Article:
Christchurch's vanishing streams worry residents
Several inner-city Christchurch streams have vanished, leaving dead eels and puddles of stagnant water in the middle of an affluent suburb.
Low water levels have afflicted many of Canterbury's waterways in recent months, which the regional council attributes to dry weather.
Critics are adamant that is not the case, and fear it may signal the beginning of the end for Christchurch's waterways.
The Waimairi and Wai-iti streams, which run through Fendalton and feed the Avon River, have dried up.
Both streams were once teeming with trout, crayfish and long-fin eels; Waimairi Stream was so pure residents reportedly drank from it.
Now they are completely empty, save for the discarded beer bottles, plastic bags and an occasional puddle of stagnant water, which attract swarms of mosquitos.
Stormwater run-offs occasionally bring water back, but it is grey, sludgy, and filled with rubbish.
Local man Peter Keller has walked past Waimairi stream regularly for 15 years, and said he had never seen it disappear before.
"This year it has just got lower and lower and lower... Now it's just completely stopped.
"It's never been like that, ever. Something is definitely wrong. Really wrong."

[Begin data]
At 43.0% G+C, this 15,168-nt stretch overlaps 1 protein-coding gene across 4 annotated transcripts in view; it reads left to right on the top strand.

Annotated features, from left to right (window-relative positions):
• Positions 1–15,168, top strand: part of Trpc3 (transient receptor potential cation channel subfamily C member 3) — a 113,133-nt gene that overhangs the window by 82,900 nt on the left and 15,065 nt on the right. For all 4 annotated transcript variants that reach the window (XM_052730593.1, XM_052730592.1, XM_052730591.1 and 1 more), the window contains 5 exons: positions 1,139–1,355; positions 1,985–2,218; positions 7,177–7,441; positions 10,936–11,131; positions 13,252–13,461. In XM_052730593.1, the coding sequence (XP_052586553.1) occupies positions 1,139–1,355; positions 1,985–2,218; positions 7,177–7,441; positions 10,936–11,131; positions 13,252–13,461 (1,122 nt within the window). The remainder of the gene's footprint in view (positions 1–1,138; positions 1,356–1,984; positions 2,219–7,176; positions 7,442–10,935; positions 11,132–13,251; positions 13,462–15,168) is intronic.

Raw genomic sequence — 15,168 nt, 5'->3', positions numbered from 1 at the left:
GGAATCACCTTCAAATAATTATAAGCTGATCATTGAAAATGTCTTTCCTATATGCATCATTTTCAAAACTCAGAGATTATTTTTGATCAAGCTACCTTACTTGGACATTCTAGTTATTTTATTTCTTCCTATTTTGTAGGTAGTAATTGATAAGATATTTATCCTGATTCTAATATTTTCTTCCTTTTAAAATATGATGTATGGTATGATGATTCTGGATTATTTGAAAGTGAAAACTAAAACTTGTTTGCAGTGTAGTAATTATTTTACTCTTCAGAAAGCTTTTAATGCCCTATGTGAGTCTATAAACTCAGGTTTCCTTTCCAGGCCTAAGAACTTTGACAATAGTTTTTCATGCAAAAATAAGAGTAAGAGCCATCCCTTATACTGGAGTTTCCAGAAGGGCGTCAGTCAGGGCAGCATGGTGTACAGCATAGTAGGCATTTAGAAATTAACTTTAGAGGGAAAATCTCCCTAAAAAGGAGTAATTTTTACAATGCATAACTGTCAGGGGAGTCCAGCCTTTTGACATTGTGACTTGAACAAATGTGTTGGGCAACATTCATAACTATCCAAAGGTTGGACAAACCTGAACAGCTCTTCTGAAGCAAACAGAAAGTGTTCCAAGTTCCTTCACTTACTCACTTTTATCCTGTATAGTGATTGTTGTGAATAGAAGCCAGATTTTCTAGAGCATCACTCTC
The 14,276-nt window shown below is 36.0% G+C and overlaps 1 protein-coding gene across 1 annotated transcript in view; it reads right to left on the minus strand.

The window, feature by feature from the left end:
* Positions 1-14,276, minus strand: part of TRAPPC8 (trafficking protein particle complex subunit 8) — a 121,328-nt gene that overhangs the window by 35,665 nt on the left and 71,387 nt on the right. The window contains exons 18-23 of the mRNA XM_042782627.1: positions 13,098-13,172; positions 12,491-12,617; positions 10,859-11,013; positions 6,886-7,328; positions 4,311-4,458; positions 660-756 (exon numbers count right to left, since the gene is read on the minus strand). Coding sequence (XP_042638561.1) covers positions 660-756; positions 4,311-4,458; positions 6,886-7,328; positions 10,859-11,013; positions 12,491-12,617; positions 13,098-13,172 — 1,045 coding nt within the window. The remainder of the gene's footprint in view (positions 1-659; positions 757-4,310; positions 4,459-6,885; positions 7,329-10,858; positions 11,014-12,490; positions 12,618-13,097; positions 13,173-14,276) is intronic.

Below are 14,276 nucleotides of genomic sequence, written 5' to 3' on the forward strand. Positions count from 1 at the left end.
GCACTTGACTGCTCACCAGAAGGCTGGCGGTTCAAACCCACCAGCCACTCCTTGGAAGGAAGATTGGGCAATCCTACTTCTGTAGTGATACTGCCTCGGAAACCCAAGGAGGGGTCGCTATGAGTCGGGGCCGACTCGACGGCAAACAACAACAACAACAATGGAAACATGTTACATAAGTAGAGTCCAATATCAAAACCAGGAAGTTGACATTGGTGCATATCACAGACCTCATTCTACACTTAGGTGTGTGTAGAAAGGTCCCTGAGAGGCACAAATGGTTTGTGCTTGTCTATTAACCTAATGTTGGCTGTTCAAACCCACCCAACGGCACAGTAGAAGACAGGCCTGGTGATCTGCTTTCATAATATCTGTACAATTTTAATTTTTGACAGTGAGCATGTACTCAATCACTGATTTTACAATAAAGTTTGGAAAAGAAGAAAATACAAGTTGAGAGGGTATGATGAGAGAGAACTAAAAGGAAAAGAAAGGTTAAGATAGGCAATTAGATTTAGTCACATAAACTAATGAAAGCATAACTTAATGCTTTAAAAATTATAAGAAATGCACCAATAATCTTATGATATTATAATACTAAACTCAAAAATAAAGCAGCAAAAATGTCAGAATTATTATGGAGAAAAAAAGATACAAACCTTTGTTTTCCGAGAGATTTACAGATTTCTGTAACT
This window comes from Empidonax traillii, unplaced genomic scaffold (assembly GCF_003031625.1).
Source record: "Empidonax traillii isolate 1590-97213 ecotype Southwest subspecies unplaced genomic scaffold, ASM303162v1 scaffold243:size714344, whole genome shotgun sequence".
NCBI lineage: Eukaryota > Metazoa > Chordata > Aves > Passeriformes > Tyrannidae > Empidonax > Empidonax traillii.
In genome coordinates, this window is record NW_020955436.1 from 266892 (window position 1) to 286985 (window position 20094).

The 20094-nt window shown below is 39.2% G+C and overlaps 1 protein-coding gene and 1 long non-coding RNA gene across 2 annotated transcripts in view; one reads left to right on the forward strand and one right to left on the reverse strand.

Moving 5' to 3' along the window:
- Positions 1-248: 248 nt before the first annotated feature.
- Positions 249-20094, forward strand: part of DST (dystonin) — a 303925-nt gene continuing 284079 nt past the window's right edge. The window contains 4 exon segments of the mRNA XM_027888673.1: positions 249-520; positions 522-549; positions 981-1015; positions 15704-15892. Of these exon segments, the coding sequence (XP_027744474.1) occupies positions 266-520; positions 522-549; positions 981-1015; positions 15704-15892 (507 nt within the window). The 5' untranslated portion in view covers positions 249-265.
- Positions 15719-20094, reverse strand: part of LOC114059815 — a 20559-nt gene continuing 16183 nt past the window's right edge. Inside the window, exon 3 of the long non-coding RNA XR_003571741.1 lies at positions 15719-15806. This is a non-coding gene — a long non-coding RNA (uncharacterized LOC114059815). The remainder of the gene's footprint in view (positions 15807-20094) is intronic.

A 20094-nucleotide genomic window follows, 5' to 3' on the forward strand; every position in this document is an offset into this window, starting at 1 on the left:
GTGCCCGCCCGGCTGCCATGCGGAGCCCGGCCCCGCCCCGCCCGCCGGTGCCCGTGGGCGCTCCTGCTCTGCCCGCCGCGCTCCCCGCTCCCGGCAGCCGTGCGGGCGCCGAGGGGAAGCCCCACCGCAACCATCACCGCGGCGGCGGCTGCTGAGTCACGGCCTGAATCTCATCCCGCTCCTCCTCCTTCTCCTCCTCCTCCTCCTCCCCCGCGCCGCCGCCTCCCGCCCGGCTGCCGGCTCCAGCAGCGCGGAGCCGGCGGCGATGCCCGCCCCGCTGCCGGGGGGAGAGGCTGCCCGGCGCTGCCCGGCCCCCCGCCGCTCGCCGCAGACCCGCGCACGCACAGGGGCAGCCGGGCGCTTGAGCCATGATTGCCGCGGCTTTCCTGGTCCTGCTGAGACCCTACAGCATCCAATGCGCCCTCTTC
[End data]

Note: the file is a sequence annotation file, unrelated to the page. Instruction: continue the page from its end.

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About a kilometre away, Clyde Rd resident Kristina Pickford says the same about the Wai-iti stream, which runs through her property.
She has the support of more than 30 neighbours - some who had lived there for nearly 50 years, and had never seen it dry up completely - to push authorities for a solution.
"It's been consistently dry since November. Just metres from our place it's really, really silted up with stagnant water. There's thousands and thousands of mosquitos."
She was less concerned about the dead stream then what it signified for the future of the city's waterways.
"The fact that 75 per cent of the streams which feed the Avon are in this area... I am genuinely concerned about what the Avon River will be looking like in 10 years. I wouldn't be surprised if it was a trickle."
For advocacy group Fish and Game, the depletion of Canterbury's waterways was becoming more pronounced.
North Canterbury regional manager Rodd Cullinane had visited Waimairi Stream and found dead eels on the shingle.
"There's not a teaspoon of water in it," he said.
"We've seen dramatic drops in other rivers as well, like we've never seen before."
He blamed increasing amounts of irrigation, a practice that altered the way waterways were supplied and replenished.
"We don't believe [Environment Canterbury] at all. We are absolutely positive that it's linked to the massive draw-off of irrigation in in-land Canterbury."
Environment Canterbury (ECan) surface water science manager Tim Davie said irrigation did lead to lower water levels, but in this case, low rainfall was the primary cause.
"The lack of rainfall over the past two years, particularly over the winters, is the dominant factor. Waimairi Stream has gone dry in the past after periods of dry weather."
He said ECan was monitoring irrigation consents to ensure no-one was exceeding their allotment.
"We are making sure that nobody is irrigating from ground water or surface water in excess of their consented limits and we continue to monitor flows in Waimairi Stream and other streams in the region."